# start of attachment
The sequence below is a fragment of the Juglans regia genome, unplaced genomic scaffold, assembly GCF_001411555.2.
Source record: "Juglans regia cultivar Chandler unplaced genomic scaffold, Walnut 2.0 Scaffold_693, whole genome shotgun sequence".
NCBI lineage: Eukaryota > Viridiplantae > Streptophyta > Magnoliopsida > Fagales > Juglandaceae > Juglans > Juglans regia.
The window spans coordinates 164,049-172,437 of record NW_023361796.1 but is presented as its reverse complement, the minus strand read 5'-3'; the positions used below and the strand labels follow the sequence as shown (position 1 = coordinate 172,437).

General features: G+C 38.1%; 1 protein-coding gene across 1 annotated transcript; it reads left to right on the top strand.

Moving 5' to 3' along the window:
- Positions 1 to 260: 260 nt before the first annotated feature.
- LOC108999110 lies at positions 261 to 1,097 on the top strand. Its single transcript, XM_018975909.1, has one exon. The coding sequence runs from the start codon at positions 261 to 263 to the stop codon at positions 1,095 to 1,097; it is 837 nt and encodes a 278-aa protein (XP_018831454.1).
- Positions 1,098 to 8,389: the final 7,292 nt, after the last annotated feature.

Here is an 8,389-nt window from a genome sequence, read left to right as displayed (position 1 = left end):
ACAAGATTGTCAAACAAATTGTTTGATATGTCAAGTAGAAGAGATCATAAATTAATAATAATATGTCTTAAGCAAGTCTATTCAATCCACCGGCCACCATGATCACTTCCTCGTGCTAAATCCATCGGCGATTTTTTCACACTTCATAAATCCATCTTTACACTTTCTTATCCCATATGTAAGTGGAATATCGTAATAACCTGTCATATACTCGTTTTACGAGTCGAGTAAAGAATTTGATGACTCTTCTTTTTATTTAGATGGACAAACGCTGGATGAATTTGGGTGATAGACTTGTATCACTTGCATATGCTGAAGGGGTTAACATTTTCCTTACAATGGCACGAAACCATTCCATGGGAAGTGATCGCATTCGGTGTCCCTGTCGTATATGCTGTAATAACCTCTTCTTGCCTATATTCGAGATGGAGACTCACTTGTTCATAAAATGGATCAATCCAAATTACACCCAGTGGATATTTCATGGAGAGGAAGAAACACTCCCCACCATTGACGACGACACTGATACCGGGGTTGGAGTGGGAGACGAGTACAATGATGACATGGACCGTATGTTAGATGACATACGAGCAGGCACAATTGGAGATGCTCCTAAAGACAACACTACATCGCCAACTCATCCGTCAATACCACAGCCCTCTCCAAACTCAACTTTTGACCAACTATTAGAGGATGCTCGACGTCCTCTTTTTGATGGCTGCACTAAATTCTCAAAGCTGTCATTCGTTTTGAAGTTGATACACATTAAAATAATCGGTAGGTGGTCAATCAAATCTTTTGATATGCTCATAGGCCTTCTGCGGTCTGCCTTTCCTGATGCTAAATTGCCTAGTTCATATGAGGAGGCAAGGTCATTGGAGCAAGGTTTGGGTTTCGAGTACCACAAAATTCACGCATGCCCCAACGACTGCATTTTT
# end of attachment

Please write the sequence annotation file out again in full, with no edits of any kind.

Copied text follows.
The sequence below is a fragment of the Juglans regia genome, unplaced genomic scaffold, assembly GCF_001411555.2.
Source record: "Juglans regia cultivar Chandler unplaced genomic scaffold, Walnut 2.0 Scaffold_693, whole genome shotgun sequence".
NCBI lineage: Eukaryota > Viridiplantae > Streptophyta > Magnoliopsida > Fagales > Juglandaceae > Juglans > Juglans regia.
The window spans coordinates 164,049-172,437 of record NW_023361796.1 but is presented as its reverse complement, the minus strand read 5'-3'; the positions used below and the strand labels follow the sequence as shown (position 1 = coordinate 172,437).

General features: G+C 38.1%; 1 protein-coding gene across 1 annotated transcript; it reads left to right on the top strand.

Moving 5' to 3' along the window:
- Positions 1 to 260: 260 nt before the first annotated feature.
- LOC108999110 lies at positions 261 to 1,097 on the top strand. Its single transcript, XM_018975909.1, has one exon. The coding sequence runs from the start codon at positions 261 to 263 to the stop codon at positions 1,095 to 1,097; it is 837 nt and encodes a 278-aa protein (XP_018831454.1).
- Positions 1,098 to 8,389: the final 7,292 nt, after the last annotated feature.

Here is an 8,389-nt window from a genome sequence, read left to right as displayed (position 1 = left end):
ACAAGATTGTCAAACAAATTGTTTGATATGTCAAGTAGAAGAGATCATAAATTAATAATAATATGTCTTAAGCAAGTCTATTCAATCCACCGGCCACCATGATCACTTCCTCGTGCTAAATCCATCGGCGATTTTTTCACACTTCATAAATCCATCTTTACACTTTCTTATCCCATATGTAAGTGGAATATCGTAATAACCTGTCATATACTCGTTTTACGAGTCGAGTAAAGAATTTGATGACTCTTCTTTTTATTTAGATGGACAAACGCTGGATGAATTTGGGTGATAGACTTGTATCACTTGCATATGCTGAAGGGGTTAACATTTTCCTTACAATGGCACGAAACCATTCCATGGGAAGTGATCGCATTCGGTGTCCCTGTCGTATATGCTGTAATAACCTCTTCTTGCCTATATTCGAGATGGAGACTCACTTGTTCATAAAATGGATCAATCCAAATTACACCCAGTGGATATTTCATGGAGAGGAAGAAACACTCCCCACCATTGACGACGACACTGATACCGGGGTTGGAGTGGGAGACGAGTACAATGATGACATGGACCGTATGTTAGATGACATACGAGCAGGCACAATTGGAGATGCTCCTAAAGACAACACTACATCGCCAACTCATCCGTCAATACCACAGCCCTCTCCAAACTCAACTTTTGACCAACTATTAGAGGATGCTCGACGTCCTCTTTTTGATGGCTGCACTAAATTCTCAAAGCTGTCATTCGTTTTGAAGTTGATACACATTAAAATAATCGGTAGGTGGTCAATCAAATCTTTTGATATGCTCATAGGCCTTCTGCGGTCTGCCTTTCCTGATGCTAAATTGCCTAGTTCATATGAGGAGGCAAGGTCATTGGAGCAAGGTTTGGGTTTCGAGTACCACAAAATTCACGCATGCCCCAACGACTGCATTTTT